It occurred to me some years ago, that the picture of Richard the Third, as drawn by historians, was a character formed by prejudice and invention. I did not take Shakespeare’s tragedy for a genuine representation, but I did take the story of that reign for a tragedy of imagination. Many of the crimes imputed to Richard seemed improbable; and, what was stronger, contrary to his interest. A few incidental circumstances corroborated my opinion; an original and important instrument was pointed out to me last winter, which gave rise to the following’ sheets; and as it was easy to perceive, under all the glare of encomiums which historians have heaped on the wisdom of Henry the Seventh, that he was a mean and unfeeling tyrant, I suspected that they had blackened his rival, till Henry, by the contrast, should appear in a kind of amiable light. The more I examined their story, the more I was confirmed in my opinion: and with regard to Henry, one consequence I could not help drawing; that we have either no authentic memorials of Richard’s crimes, or, at most, no account of them but from Lancastrian historians; whereas the vices and injustice of Henry are, though palliated, avowed by the concurrent testimony of his panegyrists. Suspicions and calumny were fastened on Richard as so many assassinations. The murders committed by Henry were indeed executions and executions pass for prudence with prudent historians; for when a successful king is chief justice, historians become a voluntary jury.
If I do not flatter myself, I have unravelled a considerable part of that dark period. Whether satisfactory or not, my readers must decide. Nor is it of any importance whether I have or not. The attempt was mere matter of curiosity and speculation. If any man, as idle as myself, should take the trouble to review and canvass my arguments I am ready to yield so indifferent a point to better reasons. Should declamation alone be used to contradict me, I shall not think I am less in the right.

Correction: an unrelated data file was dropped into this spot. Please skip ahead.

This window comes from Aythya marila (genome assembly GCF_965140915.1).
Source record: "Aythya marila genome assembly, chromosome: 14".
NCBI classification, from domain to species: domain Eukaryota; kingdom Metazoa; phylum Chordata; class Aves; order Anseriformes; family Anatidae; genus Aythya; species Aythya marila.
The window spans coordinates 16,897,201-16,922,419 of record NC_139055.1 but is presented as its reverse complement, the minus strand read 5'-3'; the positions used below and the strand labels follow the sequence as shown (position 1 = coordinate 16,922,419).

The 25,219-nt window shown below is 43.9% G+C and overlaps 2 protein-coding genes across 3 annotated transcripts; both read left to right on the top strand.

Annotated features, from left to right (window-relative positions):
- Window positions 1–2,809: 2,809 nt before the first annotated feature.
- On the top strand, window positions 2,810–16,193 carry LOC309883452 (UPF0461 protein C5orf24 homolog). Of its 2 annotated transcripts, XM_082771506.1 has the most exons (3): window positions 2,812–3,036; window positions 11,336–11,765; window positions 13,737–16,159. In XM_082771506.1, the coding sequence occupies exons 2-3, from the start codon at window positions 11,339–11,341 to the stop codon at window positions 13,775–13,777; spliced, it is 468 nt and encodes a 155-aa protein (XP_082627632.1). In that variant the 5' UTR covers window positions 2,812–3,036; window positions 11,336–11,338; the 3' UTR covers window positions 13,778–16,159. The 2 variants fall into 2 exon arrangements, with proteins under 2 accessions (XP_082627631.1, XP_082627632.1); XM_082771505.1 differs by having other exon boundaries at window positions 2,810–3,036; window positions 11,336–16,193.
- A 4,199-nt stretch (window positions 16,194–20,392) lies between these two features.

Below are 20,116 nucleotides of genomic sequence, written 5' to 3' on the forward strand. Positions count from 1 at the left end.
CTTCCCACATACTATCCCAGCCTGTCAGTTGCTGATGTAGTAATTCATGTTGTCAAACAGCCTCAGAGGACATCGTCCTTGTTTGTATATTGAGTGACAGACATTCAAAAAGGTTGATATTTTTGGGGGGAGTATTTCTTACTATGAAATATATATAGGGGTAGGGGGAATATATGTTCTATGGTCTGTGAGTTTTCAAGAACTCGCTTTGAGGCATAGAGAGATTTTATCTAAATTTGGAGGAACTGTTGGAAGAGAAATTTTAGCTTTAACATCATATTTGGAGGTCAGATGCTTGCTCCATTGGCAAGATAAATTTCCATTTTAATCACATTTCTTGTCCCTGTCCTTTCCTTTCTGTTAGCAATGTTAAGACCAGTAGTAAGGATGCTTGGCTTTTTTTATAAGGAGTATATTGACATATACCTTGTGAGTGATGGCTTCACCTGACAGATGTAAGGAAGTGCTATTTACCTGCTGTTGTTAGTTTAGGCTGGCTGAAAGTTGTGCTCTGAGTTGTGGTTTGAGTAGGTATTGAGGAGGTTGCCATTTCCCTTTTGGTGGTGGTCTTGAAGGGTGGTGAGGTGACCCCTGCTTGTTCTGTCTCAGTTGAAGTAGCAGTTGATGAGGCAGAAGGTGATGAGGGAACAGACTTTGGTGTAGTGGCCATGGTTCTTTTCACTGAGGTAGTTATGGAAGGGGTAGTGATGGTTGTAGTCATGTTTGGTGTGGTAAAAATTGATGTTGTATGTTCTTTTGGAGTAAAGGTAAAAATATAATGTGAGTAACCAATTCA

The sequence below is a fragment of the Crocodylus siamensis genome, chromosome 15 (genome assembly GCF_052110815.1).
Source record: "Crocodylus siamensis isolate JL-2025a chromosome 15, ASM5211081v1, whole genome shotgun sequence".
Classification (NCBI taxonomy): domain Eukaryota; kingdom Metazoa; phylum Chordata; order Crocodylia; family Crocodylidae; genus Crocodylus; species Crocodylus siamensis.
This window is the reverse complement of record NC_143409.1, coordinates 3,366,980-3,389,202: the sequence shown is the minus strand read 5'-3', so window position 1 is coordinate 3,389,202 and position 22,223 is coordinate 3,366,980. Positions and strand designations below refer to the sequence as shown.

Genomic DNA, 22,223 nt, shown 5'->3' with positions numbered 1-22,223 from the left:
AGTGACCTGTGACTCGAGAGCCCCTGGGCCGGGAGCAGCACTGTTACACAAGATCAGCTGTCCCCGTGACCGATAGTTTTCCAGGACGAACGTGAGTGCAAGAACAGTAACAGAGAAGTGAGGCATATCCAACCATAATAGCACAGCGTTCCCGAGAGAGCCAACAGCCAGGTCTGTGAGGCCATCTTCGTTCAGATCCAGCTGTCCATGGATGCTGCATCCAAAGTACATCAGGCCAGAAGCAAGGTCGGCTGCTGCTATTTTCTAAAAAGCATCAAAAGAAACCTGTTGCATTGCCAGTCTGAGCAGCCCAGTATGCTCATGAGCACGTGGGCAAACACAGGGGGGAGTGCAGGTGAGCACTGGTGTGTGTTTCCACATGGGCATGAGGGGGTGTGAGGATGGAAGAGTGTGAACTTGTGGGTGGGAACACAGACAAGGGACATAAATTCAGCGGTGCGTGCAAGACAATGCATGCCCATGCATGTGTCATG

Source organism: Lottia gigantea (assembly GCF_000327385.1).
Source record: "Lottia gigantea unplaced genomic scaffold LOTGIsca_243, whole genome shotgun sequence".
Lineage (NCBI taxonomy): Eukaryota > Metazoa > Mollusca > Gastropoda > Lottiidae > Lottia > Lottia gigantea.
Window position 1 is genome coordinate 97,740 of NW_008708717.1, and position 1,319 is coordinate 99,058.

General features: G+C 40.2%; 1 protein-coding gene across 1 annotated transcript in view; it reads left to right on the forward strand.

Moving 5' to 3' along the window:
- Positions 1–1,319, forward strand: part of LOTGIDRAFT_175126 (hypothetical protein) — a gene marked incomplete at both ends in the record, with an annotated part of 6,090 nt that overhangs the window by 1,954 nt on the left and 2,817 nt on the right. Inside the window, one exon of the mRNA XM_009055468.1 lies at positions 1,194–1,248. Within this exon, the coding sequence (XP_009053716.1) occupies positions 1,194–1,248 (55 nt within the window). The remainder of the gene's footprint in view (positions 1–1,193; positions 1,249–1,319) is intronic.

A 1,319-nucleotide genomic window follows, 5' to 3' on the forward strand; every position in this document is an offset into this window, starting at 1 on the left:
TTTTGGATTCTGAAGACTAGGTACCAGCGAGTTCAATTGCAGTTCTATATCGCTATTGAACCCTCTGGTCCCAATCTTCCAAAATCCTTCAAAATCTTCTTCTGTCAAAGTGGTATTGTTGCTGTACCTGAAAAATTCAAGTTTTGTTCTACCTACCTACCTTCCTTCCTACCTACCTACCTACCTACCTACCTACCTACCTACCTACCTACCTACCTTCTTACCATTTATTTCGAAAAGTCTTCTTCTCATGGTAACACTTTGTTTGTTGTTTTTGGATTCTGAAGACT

Nov. 28th, 1767.
There is a kind of literary superstition, which men are apt to contract from habit, and which-makes them look On any attempt towards shaking their belief in any established characters, no matter whether good or bad, as a sort of prophanation. They are determined to adhere to their first impressions, and are equally offended at any innovation, whether the person, whose character is to be raised or depressed, were patriot or tyrant, saint or sinner. No indulgence is granted to those who would ascertain the truth. The more the testimonies on either side have been multiplied, the stronger is the conviction; though it generally happens that the original evidence is wonderous slender, and that the number of writers have but copied one another; or, what is worse, have only added to the original, without any new authority. Attachment so groundless is not to be regarded; and in mere matters of curiosity, it were ridiculous to pay any deference to it. If time brings new materials to light, if facts and dates confute historians, what does it signify that we have been for two or three hundred years under an error? Does antiquity consecrate darkness? Does a lie become venerable from its age?